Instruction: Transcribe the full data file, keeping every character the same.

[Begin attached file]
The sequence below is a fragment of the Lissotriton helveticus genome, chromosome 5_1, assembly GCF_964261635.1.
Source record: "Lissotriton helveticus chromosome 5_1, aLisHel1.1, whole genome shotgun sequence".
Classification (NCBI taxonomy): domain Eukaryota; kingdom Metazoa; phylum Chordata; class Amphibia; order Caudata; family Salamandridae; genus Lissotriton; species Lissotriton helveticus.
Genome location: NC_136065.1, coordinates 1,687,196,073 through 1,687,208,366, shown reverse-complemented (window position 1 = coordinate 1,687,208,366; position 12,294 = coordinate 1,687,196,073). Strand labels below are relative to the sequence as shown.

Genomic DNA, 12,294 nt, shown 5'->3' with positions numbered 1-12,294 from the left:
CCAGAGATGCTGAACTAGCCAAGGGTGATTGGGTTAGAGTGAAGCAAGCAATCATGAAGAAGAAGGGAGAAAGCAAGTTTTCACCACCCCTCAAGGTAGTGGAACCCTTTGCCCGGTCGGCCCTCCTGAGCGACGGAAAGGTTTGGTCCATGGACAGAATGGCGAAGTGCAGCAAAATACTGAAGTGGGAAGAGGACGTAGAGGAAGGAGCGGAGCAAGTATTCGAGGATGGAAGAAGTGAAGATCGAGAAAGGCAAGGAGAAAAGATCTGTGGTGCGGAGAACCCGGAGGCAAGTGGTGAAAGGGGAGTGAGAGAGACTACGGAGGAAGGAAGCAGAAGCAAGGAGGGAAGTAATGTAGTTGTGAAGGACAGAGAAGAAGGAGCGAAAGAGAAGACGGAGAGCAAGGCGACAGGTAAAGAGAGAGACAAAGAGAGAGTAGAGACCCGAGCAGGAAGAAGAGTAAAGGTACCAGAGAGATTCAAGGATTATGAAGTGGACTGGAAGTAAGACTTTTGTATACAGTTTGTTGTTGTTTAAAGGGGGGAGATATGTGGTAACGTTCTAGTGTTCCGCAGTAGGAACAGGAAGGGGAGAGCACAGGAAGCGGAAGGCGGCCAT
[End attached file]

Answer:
The sequence below is a fragment of the Lissotriton helveticus genome, chromosome 5_1, assembly GCF_964261635.1.
Source record: "Lissotriton helveticus chromosome 5_1, aLisHel1.1, whole genome shotgun sequence".
Classification (NCBI taxonomy): domain Eukaryota; kingdom Metazoa; phylum Chordata; class Amphibia; order Caudata; family Salamandridae; genus Lissotriton; species Lissotriton helveticus.
Genome location: NC_136065.1, coordinates 1,687,196,073 through 1,687,208,366, shown reverse-complemented (window position 1 = coordinate 1,687,208,366; position 12,294 = coordinate 1,687,196,073). Strand labels below are relative to the sequence as shown.

Genomic DNA, 12,294 nt, shown 5'->3' with positions numbered 1-12,294 from the left:
CCAGAGATGCTGAACTAGCCAAGGGTGATTGGGTTAGAGTGAAGCAAGCAATCATGAAGAAGAAGGGAGAAAGCAAGTTTTCACCACCCCTCAAGGTAGTGGAACCCTTTGCCCGGTCGGCCCTCCTGAGCGACGGAAAGGTTTGGTCCATGGACAGAATGGCGAAGTGCAGCAAAATACTGAAGTGGGAAGAGGACGTAGAGGAAGGAGCGGAGCAAGTATTCGAGGATGGAAGAAGTGAAGATCGAGAAAGGCAAGGAGAAAAGATCTGTGGTGCGGAGAACCCGGAGGCAAGTGGTGAAAGGGGAGTGAGAGAGACTACGGAGGAAGGAAGCAGAAGCAAGGAGGGAAGTAATGTAGTTGTGAAGGACAGAGAAGAAGGAGCGAAAGAGAAGACGGAGAGCAAGGCGACAGGTAAAGAGAGAGACAAAGAGAGAGTAGAGACCCGAGCAGGAAGAAGAGTAAAGGTACCAGAGAGATTCAAGGATTATGAAGTGGACTGGAAGTAAGACTTTTGTATACAGTTTGTTGTTGTTTAAAGGGGGGAGATATGTGGTAACGTTCTAGTGTTCCGCAGTAGGAACAGGAAGGGGAGAGCACAGGAAGCGGAAGGCGGCCAT